There could be a weighted variant of this problem. Where, each element has an associated weight with it. At the end, the probability of an item $i$ being selected should be $\large\frac{w_i}{W}$. Where, $w_i$ is the weight of the $i$-th element, and $W$ is the sum of the weights of all the elements.

It is straight-forward to extend our algorithm to respect the weights of the elements:

  1. Instead of len, keep W.
  2. Increment W by $w_i$ instead of just incrementing it by 1.
  3. The new element replaces the existing element with a probability of $\large\frac{w_i}{W}$.

In a manner similar to the proof above, we can show that this algorithm will also respect the condition that we imposed on it. Infact the previous algorithm is a special case of this one, with all $w_i = 1$.

Credits:

[1] Jeff Erickson’s notes on streaming algorithms for the general idea about streaming algorithms.

Paper: Neural Graph Machines

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Semi-Supervised Learning is useful in scenarios where you have some labeled data, and lots of unlabeled data. If there is a way to cluster together training examples by a measure of similarity, and we can assume that examples close to each other in these clusterings are likely to have the same labels, then Semi-Supervised Learning can be pretty useful.

Essentially the premise is that labeling all the data is expensive, and we should learn as much as we can from as small a dataset as possible. For their data-labeling needs, the industry either relies on Mechanical Turks or full-time labelers on contract (Google Search is one example where they have a large team of human raters). Overall, it is costly to build a large labeled dataset. Therefore, if we can minimize our dependence on labeled data, and learn from known / inferred similarity within the dataset, that would be great. That’s where Semi-Supervised Learning helps.

Assume there is a graph-structure to our data, where a node is a datum / row, which needs to be labeled. And an edge exists between two nodes if they are similar, along with a weight. In this case, Label Propagation is a classic technique which has been used commonly.

I read this paper from Google Research which does a good job of generalizing and summarizing similar work done by Weston et. al, 2012, around training Neural Nets augmented by such a graph-based structure.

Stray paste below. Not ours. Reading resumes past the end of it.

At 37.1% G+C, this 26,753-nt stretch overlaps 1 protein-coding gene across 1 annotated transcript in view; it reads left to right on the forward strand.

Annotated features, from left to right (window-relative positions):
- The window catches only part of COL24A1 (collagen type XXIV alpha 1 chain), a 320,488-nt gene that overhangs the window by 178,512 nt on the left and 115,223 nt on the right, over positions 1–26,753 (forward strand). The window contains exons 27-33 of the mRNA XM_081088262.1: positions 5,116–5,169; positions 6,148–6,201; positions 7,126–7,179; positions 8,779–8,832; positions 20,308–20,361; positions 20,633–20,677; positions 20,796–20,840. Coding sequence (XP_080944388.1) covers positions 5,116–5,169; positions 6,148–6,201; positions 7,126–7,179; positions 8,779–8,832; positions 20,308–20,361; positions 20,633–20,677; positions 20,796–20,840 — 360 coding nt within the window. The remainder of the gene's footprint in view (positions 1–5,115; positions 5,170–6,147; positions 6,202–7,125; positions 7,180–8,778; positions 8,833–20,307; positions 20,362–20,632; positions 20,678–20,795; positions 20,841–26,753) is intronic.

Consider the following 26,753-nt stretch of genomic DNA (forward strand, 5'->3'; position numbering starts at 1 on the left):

To summarize the work very quickly, the network tries to do two things:

a. For labeled data, try to predict the correct label (of course),

b. For the entire data set, try to learn a representation of each datum (embedding) in the hidden layers of the neural net.

For nodes which are adjacent to each other, the distance between their respective embeddings should be small, and the importance of keeping this distance small is proportional to the edge weight. That is, if there are two adjacent nodes with a high edge weight, if the neural net doesn’t learn to create embeddings such that these two examples are close to each other, there would be a larger penalty, than if the distance was smaller / the edge weight was lower.

Check the figure above. The blue layer is the hidden layer used for generating the embedding, whose output is represented by $h_{\theta}(X_i)$. $y$ is the final output. If $X_i$ and $X_j$ are close-by, the distance between them is represented by $d(h_{\theta}(X_i), h_{\theta}(X_j))$.

The cost-function is below. Don’t let this scare you. The first term is just the total loss from the predictions of the network for labeled data. The next three terms are for tweaking the importance of distances between the various (labeled / unlabeled) -(labeled / unlabeled) pairs, weighed by their respective edge weights, $w_{uv}$.

I skimmed through the paper to get the gist, but I wonder that the core contribution of such a network is to go from a graph-based structure to an embedding. If we were to construct an embedding directly from the graph structure, and train a NN separately using the embedding as the input, my guess is it should fetch similar results with a less complex objective function.